We need to experiment with all our functions in the Jupyter notebook and when we think there are now bugs in our code then we create a main.py file with all the code. To run this file, we will just type `python main.py` in the terminal.

DAGsHub Repo

First, you need to create an account on DAGsHub and if you already have an account you can just click on create button and then New Repository as shown below.

New Repository Button

Add your repository name and description. If you want to add license or readme you can do that all from this tab and finally click on create a repository.

Creating new repository on DAGsHub

FastDS, Git, and DVC

Before we initialize, we need to create a project folder and install fastds / dvc. After that create the folder Data, Model, and Submission. Finally, initialize both Git and DVC with one command `fds init`

pip install fastds
pip install dvc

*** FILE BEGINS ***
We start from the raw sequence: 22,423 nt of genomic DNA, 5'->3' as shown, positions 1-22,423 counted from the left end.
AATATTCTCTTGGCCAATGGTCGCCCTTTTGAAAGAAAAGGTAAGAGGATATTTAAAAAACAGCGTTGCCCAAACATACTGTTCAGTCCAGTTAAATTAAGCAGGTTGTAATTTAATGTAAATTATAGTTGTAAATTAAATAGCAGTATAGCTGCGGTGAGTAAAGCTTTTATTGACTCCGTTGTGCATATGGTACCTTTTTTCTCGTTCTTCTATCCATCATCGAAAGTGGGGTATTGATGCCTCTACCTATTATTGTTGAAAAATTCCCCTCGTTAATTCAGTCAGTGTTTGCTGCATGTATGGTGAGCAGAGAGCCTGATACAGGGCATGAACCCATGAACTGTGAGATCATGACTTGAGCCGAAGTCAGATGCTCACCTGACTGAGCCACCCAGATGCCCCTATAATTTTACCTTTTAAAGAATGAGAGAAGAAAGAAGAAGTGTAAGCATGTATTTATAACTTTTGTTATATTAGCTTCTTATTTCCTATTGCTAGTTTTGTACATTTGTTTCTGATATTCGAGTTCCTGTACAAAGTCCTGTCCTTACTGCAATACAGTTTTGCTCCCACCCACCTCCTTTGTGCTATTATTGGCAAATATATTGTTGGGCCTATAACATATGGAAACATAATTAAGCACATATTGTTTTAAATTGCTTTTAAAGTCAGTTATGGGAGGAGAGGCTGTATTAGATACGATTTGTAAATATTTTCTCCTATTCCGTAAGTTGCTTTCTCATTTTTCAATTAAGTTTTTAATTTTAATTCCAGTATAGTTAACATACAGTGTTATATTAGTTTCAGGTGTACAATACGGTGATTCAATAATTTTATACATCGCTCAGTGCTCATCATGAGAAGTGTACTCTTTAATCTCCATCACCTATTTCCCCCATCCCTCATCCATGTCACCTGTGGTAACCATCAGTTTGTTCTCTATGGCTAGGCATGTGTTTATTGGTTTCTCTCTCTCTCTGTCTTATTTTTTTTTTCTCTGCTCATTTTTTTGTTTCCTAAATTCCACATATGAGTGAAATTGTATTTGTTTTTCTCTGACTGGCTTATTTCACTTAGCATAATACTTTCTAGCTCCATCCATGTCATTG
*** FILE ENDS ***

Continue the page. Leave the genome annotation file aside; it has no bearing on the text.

mkdir -p Data Model Submission
fds init
fds init command

We can use fds to add all three folders into dvc but two of our folders are empty as we haven’t run the main python file. The fds CLI will ask you about the Data folder and add it to dvc but the rest of the folder will be ignored so we need to add them manually by using `dvc add`. After adding a folder to dvc we need to add these folders into gitignore so that they won’t be tracked by git version control. DVC is similar to Git but it is quite flexible in track larger files such as models and datasets greater than 100 MB.

fds add Model Data Submission
dvc add Model
git add Model.dvc . gitignore